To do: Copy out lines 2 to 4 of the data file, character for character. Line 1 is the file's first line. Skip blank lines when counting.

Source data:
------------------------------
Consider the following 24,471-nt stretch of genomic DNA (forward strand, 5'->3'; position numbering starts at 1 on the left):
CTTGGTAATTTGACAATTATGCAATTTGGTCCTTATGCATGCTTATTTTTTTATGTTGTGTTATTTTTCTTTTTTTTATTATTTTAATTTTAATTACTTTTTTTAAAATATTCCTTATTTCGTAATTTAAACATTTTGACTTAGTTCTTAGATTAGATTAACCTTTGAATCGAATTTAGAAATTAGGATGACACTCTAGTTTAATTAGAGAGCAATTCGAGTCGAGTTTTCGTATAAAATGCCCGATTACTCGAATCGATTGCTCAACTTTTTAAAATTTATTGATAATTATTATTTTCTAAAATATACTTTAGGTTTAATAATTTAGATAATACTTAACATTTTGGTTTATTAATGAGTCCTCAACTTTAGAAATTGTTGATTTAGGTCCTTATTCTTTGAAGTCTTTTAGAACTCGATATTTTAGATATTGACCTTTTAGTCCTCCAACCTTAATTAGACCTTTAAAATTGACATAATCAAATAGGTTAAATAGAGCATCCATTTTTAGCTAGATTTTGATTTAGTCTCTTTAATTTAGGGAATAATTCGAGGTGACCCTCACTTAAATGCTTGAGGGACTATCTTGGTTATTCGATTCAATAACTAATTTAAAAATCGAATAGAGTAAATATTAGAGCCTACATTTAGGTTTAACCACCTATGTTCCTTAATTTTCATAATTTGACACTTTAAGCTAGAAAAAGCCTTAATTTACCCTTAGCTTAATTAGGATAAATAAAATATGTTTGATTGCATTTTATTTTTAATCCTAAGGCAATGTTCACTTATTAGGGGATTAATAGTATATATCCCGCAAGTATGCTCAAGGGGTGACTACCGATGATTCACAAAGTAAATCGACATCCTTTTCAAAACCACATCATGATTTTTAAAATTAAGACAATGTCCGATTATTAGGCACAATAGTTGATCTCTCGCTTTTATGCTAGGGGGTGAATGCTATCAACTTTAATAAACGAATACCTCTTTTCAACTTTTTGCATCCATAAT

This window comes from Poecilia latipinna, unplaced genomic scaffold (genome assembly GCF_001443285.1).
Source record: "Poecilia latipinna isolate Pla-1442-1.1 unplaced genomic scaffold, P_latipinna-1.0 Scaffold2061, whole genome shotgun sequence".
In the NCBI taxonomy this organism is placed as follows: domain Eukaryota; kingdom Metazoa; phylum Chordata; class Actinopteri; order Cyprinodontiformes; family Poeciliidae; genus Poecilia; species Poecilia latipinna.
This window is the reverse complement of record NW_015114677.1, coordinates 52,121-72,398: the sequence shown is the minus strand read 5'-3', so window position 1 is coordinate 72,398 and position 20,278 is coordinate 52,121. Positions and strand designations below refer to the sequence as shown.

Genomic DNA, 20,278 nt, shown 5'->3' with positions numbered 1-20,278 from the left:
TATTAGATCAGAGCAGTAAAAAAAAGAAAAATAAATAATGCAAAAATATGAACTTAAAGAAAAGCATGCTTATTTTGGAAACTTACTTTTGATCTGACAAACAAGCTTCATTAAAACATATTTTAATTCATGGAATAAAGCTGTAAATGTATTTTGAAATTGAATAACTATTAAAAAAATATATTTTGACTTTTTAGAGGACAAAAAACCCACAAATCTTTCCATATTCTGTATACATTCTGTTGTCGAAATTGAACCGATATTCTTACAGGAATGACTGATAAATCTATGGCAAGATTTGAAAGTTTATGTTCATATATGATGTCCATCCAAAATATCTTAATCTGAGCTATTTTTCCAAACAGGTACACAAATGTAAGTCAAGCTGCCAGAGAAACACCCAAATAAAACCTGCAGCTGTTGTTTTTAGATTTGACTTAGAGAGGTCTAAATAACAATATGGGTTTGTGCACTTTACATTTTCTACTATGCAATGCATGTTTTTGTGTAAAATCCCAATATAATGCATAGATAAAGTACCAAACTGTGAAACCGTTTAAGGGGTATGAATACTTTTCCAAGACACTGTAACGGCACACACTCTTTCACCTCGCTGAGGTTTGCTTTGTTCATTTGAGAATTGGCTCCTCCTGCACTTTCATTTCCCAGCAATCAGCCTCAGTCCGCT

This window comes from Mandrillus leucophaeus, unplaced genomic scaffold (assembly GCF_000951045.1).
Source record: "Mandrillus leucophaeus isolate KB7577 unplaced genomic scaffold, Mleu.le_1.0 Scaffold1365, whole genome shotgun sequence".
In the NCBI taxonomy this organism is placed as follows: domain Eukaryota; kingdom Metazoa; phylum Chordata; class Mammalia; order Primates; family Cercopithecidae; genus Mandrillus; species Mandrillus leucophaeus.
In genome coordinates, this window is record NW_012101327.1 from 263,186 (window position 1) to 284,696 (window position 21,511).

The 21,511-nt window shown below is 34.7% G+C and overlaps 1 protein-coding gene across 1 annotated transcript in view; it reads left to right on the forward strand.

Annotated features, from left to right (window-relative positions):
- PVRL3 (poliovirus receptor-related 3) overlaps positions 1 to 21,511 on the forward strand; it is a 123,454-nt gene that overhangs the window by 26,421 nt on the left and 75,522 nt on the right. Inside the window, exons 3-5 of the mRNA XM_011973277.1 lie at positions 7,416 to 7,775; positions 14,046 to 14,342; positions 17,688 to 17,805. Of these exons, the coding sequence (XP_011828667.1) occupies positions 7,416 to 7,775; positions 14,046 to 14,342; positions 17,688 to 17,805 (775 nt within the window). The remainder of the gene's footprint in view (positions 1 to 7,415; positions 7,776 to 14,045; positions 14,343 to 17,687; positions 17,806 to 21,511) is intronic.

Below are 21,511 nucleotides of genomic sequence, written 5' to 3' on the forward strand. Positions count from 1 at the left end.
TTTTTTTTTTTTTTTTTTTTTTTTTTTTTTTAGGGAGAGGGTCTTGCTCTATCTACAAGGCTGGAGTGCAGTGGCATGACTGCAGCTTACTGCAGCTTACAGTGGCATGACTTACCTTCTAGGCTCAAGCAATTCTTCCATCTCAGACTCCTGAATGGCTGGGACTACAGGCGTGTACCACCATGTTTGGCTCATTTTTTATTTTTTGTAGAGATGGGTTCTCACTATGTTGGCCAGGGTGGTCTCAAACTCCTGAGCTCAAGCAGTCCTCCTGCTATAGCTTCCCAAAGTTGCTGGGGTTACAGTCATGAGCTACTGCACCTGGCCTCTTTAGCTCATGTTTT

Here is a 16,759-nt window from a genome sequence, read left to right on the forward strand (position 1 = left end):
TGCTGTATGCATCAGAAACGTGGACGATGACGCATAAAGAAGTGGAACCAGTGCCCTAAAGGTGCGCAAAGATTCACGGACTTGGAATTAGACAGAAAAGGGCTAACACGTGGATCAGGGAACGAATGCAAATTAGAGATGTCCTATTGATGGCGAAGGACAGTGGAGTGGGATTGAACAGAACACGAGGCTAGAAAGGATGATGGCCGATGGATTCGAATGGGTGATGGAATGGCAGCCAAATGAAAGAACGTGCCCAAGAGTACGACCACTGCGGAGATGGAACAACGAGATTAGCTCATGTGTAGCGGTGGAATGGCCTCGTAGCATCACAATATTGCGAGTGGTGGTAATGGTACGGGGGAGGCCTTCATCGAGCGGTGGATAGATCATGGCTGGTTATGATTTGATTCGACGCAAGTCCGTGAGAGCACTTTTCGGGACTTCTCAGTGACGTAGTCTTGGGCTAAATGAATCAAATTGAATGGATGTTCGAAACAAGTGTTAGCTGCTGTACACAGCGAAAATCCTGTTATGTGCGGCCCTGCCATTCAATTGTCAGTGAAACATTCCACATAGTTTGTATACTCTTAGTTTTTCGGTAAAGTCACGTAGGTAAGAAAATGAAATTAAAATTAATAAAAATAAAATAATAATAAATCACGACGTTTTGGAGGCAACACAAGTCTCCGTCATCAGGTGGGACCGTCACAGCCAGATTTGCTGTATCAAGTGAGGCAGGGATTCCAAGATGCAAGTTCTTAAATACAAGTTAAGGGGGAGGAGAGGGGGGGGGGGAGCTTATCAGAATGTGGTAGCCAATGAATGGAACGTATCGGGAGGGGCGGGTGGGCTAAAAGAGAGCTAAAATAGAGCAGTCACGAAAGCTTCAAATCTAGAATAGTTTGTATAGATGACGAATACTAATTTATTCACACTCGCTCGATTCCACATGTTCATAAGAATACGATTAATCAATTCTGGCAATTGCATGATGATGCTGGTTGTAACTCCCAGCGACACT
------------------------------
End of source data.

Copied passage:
CTTGGTAATTTGACAATTATGCAATTTGGTCCTTATGCATGCTTATTTTTTTATGTTGTGTTATTTTTCTTTTTTTTATTATTTTAATTTTAATTACTTTTTTTAAAATATTCCTTATTTCGTAATTTAAACATTTTGACTTAGTTCTTAGATTAGATTAACCTTTGAATCGAATTTAGAAATTAGGATGACACTCTAGTTTAATTAGAGAGCAATTCGAGTCGAGTTTTCGTATAAAATGCCCGATTACTCGAATCGATTGCTCAACTTTTTAAAATTTATTGATAATTATTATTTTCTAAAATATACTTTAGGTTTAATAATTTAGATAATACTTAACATTTTGGTTTATTAATGAGTCCTCAACTTTAGAAATTGTTGATTTAGGTCCTTATTCTTTGAAGTCTTTTAGAACTCGATATTTTAGATATTGACCTTTTAGTCCTCCAACCTTAATTAGACCTTTAAAATTGACATAATCAAATAGGTTAAATAGAGCATCCATTTTTAGCTAGATTTTGATTTAGTCTCTTTAATTTAGGGAATAATTCGAGGTGACCCTCACTTAAATGCTTGAGGGACTATCTTGGTTATTCGATTCAATAACTAATTTAAAAATCGAATAGAGTAAATATTAGAGCCTACATTTAGGTTTAACCACCTATGTTCCTTAATTTTCATAATTTGACACTTTAAGCTAGAAAAAGCCTTAATTTACCCTTAGCTTAATTAGGATAAATAAAATATGTTTGATTGCATTTTATTTTTAATCCTAAGGCAATGTTCACTTATTAGGGGATTAATAGTATATATCCCGCAAGTATGCTCAAGGGGTGACTACCGATGATTCACAAAGTAAATCGACATCCTTTTCAAAACCACATCATGATTTTTAAAATTAAGACAATGTCCGATTATTAGGCACAATAGTTGATCTCTCGCTTTTATGCTAGGGGGTGAATGCTATCAACTTTAATAAACGAATACCTCTTTTCAACTTTTTGCATCCATAAT

This window comes from Poecilia latipinna, unplaced genomic scaffold (genome assembly GCF_001443285.1).
Source record: "Poecilia latipinna isolate Pla-1442-1.1 unplaced genomic scaffold, P_latipinna-1.0 Scaffold2061, whole genome shotgun sequence".